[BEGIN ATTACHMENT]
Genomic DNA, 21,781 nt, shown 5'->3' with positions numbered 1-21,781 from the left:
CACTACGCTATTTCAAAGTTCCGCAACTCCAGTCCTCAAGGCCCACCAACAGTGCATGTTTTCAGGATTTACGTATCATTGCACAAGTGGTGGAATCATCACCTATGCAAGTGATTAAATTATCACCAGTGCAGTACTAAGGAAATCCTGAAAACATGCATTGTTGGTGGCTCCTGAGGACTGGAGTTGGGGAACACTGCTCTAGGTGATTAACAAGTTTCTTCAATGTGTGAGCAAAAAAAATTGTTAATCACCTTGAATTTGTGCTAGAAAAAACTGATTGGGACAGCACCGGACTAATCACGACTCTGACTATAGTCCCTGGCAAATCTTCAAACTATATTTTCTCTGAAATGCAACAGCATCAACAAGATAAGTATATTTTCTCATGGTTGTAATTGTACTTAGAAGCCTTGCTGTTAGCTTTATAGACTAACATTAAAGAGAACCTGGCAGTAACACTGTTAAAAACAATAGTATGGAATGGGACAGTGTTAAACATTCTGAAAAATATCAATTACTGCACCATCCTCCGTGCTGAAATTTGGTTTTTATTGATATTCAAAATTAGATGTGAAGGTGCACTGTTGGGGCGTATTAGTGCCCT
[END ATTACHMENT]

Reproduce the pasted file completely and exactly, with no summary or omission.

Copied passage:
Genomic DNA, 21,781 nt, shown 5'->3' with positions numbered 1-21,781 from the left:
CACTACGCTATTTCAAAGTTCCGCAACTCCAGTCCTCAAGGCCCACCAACAGTGCATGTTTTCAGGATTTACGTATCATTGCACAAGTGGTGGAATCATCACCTATGCAAGTGATTAAATTATCACCAGTGCAGTACTAAGGAAATCCTGAAAACATGCATTGTTGGTGGCTCCTGAGGACTGGAGTTGGGGAACACTGCTCTAGGTGATTAACAAGTTTCTTCAATGTGTGAGCAAAAAAAATTGTTAATCACCTTGAATTTGTGCTAGAAAAAACTGATTGGGACAGCACCGGACTAATCACGACTCTGACTATAGTCCCTGGCAAATCTTCAAACTATATTTTCTCTGAAATGCAACAGCATCAACAAGATAAGTATATTTTCTCATGGTTGTAATTGTACTTAGAAGCCTTGCTGTTAGCTTTATAGACTAACATTAAAGAGAACCTGGCAGTAACACTGTTAAAAACAATAGTATGGAATGGGACAGTGTTAAACATTCTGAAAAATATCAATTACTGCACCATCCTCCGTGCTGAAATTTGGTTTTTATTGATATTCAAAATTAGATGTGAAGGTGCACTGTTGGGGCGTATTAGTGCCCT